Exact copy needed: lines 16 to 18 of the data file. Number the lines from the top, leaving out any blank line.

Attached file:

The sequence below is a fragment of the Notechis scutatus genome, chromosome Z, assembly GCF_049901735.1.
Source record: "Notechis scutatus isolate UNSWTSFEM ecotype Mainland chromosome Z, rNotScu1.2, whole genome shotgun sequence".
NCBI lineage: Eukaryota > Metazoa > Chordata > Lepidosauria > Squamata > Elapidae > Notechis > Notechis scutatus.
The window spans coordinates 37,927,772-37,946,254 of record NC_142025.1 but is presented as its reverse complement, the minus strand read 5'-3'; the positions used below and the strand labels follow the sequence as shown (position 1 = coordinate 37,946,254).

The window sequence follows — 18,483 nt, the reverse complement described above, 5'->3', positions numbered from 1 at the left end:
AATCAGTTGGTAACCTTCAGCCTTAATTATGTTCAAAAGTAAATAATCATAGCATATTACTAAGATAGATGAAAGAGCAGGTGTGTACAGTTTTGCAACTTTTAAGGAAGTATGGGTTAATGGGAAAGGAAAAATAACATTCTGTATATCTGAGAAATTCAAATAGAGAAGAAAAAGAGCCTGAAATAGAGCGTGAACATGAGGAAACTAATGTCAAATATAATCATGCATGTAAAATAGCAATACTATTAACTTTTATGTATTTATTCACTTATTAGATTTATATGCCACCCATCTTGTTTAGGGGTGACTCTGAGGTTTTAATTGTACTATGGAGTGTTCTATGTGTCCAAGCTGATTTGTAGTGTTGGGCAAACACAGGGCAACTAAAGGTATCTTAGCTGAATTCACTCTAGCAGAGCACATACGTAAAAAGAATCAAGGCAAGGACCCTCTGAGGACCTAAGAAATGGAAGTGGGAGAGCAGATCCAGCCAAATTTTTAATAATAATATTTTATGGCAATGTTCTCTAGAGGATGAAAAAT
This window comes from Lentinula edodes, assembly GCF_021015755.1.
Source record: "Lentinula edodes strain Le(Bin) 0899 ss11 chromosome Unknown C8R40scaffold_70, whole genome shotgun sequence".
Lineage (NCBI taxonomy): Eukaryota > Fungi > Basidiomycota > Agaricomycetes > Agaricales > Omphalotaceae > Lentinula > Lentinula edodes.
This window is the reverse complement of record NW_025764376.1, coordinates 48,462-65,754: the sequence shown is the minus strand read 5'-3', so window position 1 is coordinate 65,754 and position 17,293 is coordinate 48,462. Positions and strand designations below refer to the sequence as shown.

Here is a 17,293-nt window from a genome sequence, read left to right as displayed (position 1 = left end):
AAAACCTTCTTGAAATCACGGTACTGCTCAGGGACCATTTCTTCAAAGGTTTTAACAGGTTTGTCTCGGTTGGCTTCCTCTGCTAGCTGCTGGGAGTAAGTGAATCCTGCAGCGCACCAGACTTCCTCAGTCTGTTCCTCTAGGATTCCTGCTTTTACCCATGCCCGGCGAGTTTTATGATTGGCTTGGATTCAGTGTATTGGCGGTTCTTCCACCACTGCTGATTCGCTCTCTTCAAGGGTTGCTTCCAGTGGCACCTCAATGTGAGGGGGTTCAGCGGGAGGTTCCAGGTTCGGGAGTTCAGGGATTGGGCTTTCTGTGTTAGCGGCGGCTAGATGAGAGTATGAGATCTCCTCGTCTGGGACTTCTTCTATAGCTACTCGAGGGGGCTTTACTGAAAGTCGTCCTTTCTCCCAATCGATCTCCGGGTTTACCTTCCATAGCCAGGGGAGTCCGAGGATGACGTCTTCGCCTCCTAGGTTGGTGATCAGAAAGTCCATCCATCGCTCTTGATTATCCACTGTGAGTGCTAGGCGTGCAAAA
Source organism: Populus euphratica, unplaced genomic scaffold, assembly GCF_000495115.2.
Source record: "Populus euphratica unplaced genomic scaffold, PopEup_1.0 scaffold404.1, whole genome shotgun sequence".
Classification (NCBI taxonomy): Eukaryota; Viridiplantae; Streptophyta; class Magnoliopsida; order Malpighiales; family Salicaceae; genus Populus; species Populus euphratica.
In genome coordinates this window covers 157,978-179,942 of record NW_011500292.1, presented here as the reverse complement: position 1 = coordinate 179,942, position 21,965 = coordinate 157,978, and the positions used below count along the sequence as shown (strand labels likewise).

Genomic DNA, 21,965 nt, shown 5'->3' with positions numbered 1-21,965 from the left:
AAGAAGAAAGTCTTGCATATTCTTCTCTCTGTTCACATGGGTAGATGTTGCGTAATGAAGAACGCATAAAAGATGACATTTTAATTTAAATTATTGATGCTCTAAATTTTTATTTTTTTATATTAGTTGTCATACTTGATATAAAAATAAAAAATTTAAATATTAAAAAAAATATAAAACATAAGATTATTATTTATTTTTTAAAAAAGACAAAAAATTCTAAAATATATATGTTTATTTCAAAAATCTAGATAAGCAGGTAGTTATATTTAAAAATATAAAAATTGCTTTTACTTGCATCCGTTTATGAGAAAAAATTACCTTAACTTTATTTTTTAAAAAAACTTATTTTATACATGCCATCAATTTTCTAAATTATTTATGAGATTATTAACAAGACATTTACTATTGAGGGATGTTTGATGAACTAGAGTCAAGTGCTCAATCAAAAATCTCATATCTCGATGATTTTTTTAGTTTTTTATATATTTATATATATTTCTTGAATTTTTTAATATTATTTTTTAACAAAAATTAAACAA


In genome coordinates this window covers 157,978-179,942 of record NW_011500292.1, presented here as the reverse complement: position 1 = coordinate 179,942, position 21,965 = coordinate 157,978, and the positions used below count along the sequence as shown (strand labels likewise).

Genomic DNA, 21,965 nt, shown 5'->3' with positions numbered 1-21,965 from the left:
AAGAAGAAAGTCTTGCATATTCTTCTCTCTGTTCACATGGGTAGATGTTGCGTAATGAAGAACGCATAAAAGATGACATTTTAATTTAAATTATTGATGCTCTAAATTTTTATTTTTTTATATTAGTTGTCATACTTGATATAAAAATAAAAAATTTAAATATTAAAAAAAATATAAAACATAAGATTATTATTTATTTTTTAAAAAAGACAAAAAATTCTAAAATATATATGTTTATTTCAAAAATCTAGATAAGCAGGTAGTTATATTTAAAAATATAAAAATTGCTTTTACTTGCATCCGTTTATGAGAAAAAATTACCTTAACTTTATTTTTTAAAAAAACTTATTTTATACATGCCATCAATTTTCTAAATTATTTATGAGATTATTAACAAGACATTTACTATTGAGGGATGTTTGATGAACTAGAGTCAAGTGCTCAATCAAAAATCTCATATCTCGATGATTTTTTTAGTTTTTTATATATTTATATATATTTCTTGAATTTTTTAATATTATTTTTTAACAAAAATTAAACAA